322 BC: Into the Mountains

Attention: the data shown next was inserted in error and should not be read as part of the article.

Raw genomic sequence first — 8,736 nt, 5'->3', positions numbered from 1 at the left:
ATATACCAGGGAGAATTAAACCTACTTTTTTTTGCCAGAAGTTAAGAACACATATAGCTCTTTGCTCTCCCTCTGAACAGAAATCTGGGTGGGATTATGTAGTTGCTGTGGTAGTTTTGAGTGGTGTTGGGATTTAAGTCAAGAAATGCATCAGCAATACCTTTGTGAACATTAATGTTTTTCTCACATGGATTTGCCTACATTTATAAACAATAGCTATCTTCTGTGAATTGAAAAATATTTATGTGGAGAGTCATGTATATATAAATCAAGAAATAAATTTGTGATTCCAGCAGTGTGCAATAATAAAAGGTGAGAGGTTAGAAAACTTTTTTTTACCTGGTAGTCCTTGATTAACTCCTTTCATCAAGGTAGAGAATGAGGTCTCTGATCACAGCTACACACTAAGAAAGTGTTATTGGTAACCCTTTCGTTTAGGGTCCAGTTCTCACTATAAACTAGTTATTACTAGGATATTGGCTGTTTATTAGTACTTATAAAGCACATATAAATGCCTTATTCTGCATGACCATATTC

In 322 BC the truce ended and war between Rome and Samnium was renewed in all its ferocity.  Reports reached Rome that the Samnites had again raised a large army in the west, even to the extent of hiring mercenaries to augment their ranks.  Raised to the consulship in 322 BC were the patrician Q. Fabius Rullianus and the plebeian M. Fulvius Curvus. To Fabius was given the task of subjugating Apulia, while Fulvius was granted the honour of renewing the war against the Samnites in the west. Given the seriousness with which the Romans viewed the situation, it is quite possible that two legions were placed at the disposal of the consul, with at least one legion being enrolled at Rome, while another was picked up on the frontier at Fregellae. With his army concentrated on the border, the consul crossed the Liris and moved into enemy territory. The exact location for this campaign is not mentioned in the annals. The middle Volturnus valley is a possibility but the present author inclines toward the Liris valley once again, with the Romans moving up into the rough hill-country around the Monti della Meta and Monte Cairo. This sensitive area was a metal-bearing region and was studded with Samnite towns such as Arpinum, Cominium, Casinum and Atina. It was an area that the Romans would do well to neutralize at this stage, but the farther the Romans pushed, the more hilly and mountainous the terrain became. This was good fighting country for the Samnites and Fulvius soon got into trouble.